This is in Italian, but the images speak for themselves as well as the optimism that will be short-lived:
Yesterday at his general audience (October 10), His Holiness, Pope Benedict XVI gave a personal reflection on the opening of the Second Vatican Council 50 years ago this very day. As you know, Pope Benedict was a young theologian at the Council and one of the few in the world today who have a direct eyewitness awareness of its purpose and inner workings. YOU CAN READ IT COMPLETE REFLECTION HERE.
The Holy Father says: "If we look at the Second Vatican Council, we can see that at that moment in the journey of the Church there were no particular errors of faith to correct or condemn, nor were there specific issues of doctrine or discipline to be clarified. Thus we can understand the surprise of the small group of cardinals in the chapter house of the Benedictine monastery of St. Paul Outside the Walls, where, on January 25, 1959, Blessed John XXIII announced the diocesan Synod for Rome and the Council for the Universal Church. The first question he asked himself in preparing for this great event was how to start it, what specific task to assign to it. Blessed John XXIII, in his opening speech, on October 11, fifty years ago, gave a general indication: faith had to speak in a "renewed", more incisive way - because the world was rapidly changing – while keeping its perennial contents, without giving in or compromise. The Pope wanted the Church to reflect on her faith, on the truths that guide her. But this serious, in-depth reflection on faith, had to outline the relationship between the Church and the modern age in a new way, between Christianity and some essential elements of modern thought, not to conform itself to it, but to present to our world, which tends to move away from God, the need of the Gospel in all its grandeur and in all its purity (cf. Address to the Roman Curia for Christmas greetings, December 22, 2005). The Servant of God Paul VI indicated this very well in his homily at the end of the last session of the Council - December 7, 1965 – with words that still today are most relevant, when he affirmed that in order to properly asses this event, and I quote, "it is necessary to remember the time in which it was realized. In fact, the Pope says, it took place at a time in which, everyone admits man is orientated toward the conquest of the kingdom of earth rather than of that of heaven; a time in which forgetfulness of God has become habitual, and seems, quite wrongly, to be prompted by the progress of science; a time in which the fundamental act of the human person, more conscious now of himself and of his liberty, tends to pronounce in favor of his own absolute autonomy, in emancipation from every transcendent law; a time in which secularism seems the legitimate consequence of modern thought and the highest wisdom in the temporal ordering of society;... it was at such a time as this that our council was held to the honor of God, in the name of Christ and under the impulse of the Spirit". Thus said Paul VI. He concluded by indicating in the question of God the central focus of the Council, that God, I quote again, that " He is real, He lives, a personal, provident God, infinitely good; and not only good in Himself, but also immeasurably good to us. He will be recognized as Our Creator, our truth, our happiness; so much so that the effort to look on Him, and to center our heart in Him which we call contemplation, is the highest, the most perfect act of the spirit, the act which even today can and must be at the apex of all human activity"(AAS 58 , 52-53). We can see how the time in which we live continues to be marked by forgetfulness and deafness towards God. I think, then, that we must learn the simplest and most basic lesson of the Council, namely that Christianity in its essence consists in faith in God, which is love of the Trinity, and in the encounter, both personal and community, with Christ who directs and guides life: from which everything else follows. The important thing today, just as it was the desire of the Council Fathers, is that we can once again see - clearly - that God is present, He takes care of us, He answers us. And that, instead, when there is no faith in God, what is essential collapses, because man loses his profound dignity and that which makes his humanity great, against all reductionism. The Council reminds us that the Church, in all its components, has the duty, the mandate to transmit the Word of God that saves, so that the Divine call, which contains our eternal blessing, can be heard and welcomed."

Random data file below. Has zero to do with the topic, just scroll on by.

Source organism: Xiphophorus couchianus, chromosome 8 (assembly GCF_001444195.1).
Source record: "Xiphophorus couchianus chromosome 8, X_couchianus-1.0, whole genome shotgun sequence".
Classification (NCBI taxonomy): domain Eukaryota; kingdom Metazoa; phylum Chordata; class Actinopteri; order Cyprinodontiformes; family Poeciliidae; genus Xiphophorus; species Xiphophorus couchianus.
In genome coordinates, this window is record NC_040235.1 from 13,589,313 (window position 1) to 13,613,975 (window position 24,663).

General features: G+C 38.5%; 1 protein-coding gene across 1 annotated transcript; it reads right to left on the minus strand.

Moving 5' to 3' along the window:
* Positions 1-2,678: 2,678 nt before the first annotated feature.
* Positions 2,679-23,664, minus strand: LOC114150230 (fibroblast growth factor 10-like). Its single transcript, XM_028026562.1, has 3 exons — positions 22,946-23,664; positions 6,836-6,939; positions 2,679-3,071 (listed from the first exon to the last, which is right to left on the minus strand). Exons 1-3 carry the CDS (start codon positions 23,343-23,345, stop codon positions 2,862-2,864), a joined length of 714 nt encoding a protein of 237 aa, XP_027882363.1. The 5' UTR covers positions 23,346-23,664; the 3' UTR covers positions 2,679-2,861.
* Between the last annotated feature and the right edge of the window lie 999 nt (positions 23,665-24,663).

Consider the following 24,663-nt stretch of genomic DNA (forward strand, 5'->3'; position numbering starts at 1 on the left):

My comments now: The Holy Father states of the times of the Church in 1962 that "If we look at the Second Vatican Council, we can see that at that moment in the journey of the Church there were no particular errors of faith to correct or condemn, nor were there specific issues of doctrine or discipline to be clarified." But that is certainly not true today, in fact, today there are many specific errors of faith to correct and condemn and specific issues of doctrine and discipline to be clarified.
Just as the Council's first document was on the Liturgy of the Church, from which all else flows, when the Liturgy is celebrated properly, so too today we must look at how the liturgy is celebrated in many places that thwart the great work of the Council and creates the specific errors of faith, doctrine and discipline that need to be corrected or condemned. The following "clown Mass" recently celebrated by a bishop in Brazil is a prime example of what needs to be condemned today as it impacts not only the liturgy, but sound doctrine and discipline.
The language is Portuguese, the music is internationally recognized! Did Vatican II really want this, to create liturgical, doctrinal and discipline chaos and cause the Church to sink to this kind of liturgy? I think not, therefore one would hope for a strong condemnation of such!